16 Things Doctors Don't Tell People About Ehlers-Danlos Syndrome
It can take years to get an Ehlers-Danlos syndrome diagnosis, and when you do, you might find that your doctors still don’t know everything there is to know about the condition. Many are under the impression that EDS is just another way to say “hypermobility,” and while that certainly can be a huge symptom, there are so many other symptoms and comorbidities to consider. Though there is no cure for EDS, there are techniques and therapies that can help — but without a knowledgable doctor to help you navigate different options, it can be hard for a patient to even know what to look for.
We wanted to provide a resource of information that that your doctor may not tell you — but real people with EDS think everyone in the community should know. Below, find what our Mighty readers said when we asked what doctors don’t tell people about EDS. When it comes to diseases that aren’t well-known in the medical community, patient experiences and information are invaluable, especially to those new on the journey.
Here’s what our Mighty community shared with us:
- “The amount of closely related medical conditions is very important to know and learn about. Most doctors rarely understand or know about them, but some can profoundly affect life of those with EDS or our children, siblings, parents or other relatives.” — Angie K.
- “It’s a daily struggle between wanting to be super active and fit like other people, and knowing your body’s limitations. I have always pushed my body, and it has pushed back, from even the youngest memories. I am lucky, now at 32, to know why I always felt this way.” – Erica M.
- “It’s not ‘just’ hypermobility! I was told by a doctor being hypermobile was great! I could be a dancer or a gymnast. I sat in his office in a wheelchair!” — Dylan H.
- “There is no cure. It’s about bouncing from specialist to specialist, medication to treatment, until you find what works for your symptoms. Don’t lose hope and whatever you do, do not lose a positive attitude. Just do your best and don’t get discouraged.” — Karrie A.
- “You will probably always have to be the most knowledgeable person in regards to your own care. Most doctors are clueless about this disease, and don’t know how all the comorbid conditions are connected. If you want good care you’ll have to become the expert yourself.” — Aubrey G.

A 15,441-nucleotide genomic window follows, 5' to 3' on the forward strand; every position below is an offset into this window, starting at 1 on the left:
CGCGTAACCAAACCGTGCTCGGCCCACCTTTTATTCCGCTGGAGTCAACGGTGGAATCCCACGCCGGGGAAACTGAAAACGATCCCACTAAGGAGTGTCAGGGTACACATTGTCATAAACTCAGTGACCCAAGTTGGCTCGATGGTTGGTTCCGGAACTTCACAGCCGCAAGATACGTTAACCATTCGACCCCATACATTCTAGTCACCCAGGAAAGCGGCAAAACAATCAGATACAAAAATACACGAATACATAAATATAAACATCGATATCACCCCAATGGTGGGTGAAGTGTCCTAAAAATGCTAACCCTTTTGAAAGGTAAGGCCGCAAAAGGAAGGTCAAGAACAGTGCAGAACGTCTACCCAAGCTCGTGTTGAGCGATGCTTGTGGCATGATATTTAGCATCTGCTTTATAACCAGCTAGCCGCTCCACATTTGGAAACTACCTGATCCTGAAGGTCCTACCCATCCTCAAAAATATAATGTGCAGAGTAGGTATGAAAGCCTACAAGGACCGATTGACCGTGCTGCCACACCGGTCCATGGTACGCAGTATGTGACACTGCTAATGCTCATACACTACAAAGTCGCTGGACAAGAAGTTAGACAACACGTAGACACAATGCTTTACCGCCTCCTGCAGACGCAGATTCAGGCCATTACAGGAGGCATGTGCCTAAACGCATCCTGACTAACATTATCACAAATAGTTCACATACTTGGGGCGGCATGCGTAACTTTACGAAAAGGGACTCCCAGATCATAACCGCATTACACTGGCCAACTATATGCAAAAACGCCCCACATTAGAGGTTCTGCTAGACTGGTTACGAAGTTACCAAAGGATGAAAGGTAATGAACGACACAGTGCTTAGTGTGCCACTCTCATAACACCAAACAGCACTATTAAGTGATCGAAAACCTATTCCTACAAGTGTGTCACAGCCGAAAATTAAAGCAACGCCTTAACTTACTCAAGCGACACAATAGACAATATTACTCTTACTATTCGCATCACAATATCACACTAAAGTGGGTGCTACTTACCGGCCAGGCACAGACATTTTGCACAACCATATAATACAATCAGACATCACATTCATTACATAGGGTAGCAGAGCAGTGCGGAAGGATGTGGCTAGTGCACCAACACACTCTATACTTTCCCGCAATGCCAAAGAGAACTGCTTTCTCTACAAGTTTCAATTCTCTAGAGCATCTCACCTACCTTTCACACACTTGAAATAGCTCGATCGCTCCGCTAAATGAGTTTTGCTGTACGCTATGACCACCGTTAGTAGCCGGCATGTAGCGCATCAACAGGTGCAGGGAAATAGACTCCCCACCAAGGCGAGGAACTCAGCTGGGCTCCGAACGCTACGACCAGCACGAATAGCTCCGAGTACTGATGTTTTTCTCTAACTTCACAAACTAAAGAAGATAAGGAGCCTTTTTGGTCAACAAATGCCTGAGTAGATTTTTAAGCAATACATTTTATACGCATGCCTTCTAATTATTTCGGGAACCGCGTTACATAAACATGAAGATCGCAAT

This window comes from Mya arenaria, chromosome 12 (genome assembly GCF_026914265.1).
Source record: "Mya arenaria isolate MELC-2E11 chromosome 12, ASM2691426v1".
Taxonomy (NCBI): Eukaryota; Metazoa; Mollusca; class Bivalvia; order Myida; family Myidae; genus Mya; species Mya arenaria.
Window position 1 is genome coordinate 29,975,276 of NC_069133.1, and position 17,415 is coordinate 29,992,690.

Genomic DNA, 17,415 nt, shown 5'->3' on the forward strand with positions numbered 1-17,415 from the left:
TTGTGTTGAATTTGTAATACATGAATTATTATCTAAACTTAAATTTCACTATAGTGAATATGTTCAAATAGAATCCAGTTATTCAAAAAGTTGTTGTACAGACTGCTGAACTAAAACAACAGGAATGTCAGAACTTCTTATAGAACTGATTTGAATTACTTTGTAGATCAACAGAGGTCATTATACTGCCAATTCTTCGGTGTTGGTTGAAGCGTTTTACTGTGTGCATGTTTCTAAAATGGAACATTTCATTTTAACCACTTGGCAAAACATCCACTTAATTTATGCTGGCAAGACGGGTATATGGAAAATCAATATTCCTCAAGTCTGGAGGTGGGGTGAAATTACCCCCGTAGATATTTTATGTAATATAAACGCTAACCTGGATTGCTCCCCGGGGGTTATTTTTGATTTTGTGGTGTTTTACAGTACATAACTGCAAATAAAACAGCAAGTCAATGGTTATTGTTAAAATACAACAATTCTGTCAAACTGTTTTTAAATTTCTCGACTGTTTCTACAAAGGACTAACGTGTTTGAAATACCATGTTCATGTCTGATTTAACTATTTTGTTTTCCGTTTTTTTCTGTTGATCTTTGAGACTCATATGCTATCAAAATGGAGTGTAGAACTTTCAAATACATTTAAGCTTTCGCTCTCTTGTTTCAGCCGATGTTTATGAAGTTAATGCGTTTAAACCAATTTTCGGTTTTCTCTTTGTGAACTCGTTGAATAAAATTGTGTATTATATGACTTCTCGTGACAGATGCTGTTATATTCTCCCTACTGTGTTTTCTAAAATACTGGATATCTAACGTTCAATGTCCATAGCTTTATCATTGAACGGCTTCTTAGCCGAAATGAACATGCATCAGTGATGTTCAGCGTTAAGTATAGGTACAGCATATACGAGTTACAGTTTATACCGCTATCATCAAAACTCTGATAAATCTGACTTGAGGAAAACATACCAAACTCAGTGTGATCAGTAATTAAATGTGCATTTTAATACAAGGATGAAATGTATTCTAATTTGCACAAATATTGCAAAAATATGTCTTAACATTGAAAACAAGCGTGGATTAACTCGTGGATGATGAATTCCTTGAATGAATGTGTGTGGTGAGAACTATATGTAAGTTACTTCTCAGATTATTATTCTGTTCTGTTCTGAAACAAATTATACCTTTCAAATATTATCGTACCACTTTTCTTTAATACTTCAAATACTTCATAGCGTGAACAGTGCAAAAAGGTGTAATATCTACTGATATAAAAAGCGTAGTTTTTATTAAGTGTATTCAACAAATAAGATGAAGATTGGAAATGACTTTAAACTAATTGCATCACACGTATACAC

- “There is no one linear ‘textbook’ presentation of Ehlers-Danlos syndrome. Even if a doctor specializes in EDS treatment, they will never see the same manifestation of the syndrome twice. Thus, a doctor should never decide to treat a patient solely based on whether something did or (didn’t) work for a patient in the past.” — Michelle R.
- “Doctors might not believe you actually have EDS hypermobility later in life when your joints have gone stiff. You have to point out the 2017 criteria to them.” — Louise M.
- “EDS can affect every system in the body since it’s a connective tissue disorder. It wasn’t until a doctor actually looked at all of my issues (joint pain, IBS, easy bruising, among others), that EDS was suspected. Most specialists only looked at the system they specialize in, not the whole body.” — Noelle R.
- “You can still live a good life despite all of the challenges you will face. Take care of your joints beginning *now* because they have to last you the rest of your life. Physical therapy is essential — you will need it for the rest of your life.” — Kathryn M.
- “The pain is sneaky and EDS is often diagnosed as fibromyalgia. The reality is that fibromyalgia is a known possible comorbidity of EDS.” — Mikki I.
- “We are resilient and incredibly tough people. Not something to aspire to, we shouldn’t try to stick it out… but we often do, and that’s actually pretty impressive.” — Tab M.
- “A big part of what I had to do was advocate to protect my kids’ joints. One physio designed a regime for my most effected son that included lots of running. They have thanked me now… I always told them it’s not about being about to move now — it’s about being able to move later!” — Angela T.
- “EDS isn’t ever exactly the same, even between family. It affects and will affect every single part of your body because it’s a collagen disorder.” — Zakary E.
- “Joints are only half the problem. Bleeding, bruising, and GI problems can be just as bad or worse.” — Elisabeth W.
- “EDS itself may not be progressive, but the symptoms often are. Your symptoms can get worse over time, or fluctuate frequently depending on a dozen different factors — stress, injury, illness, environment, other co-morbid diagnoses, diet changes, med changes, and sleep can all affect your symptoms.” — Jessica B.
- “It’s a lot harder than the doctors will tell you, and it’s a painful syndrome, but you will make it through.” — Lauren B.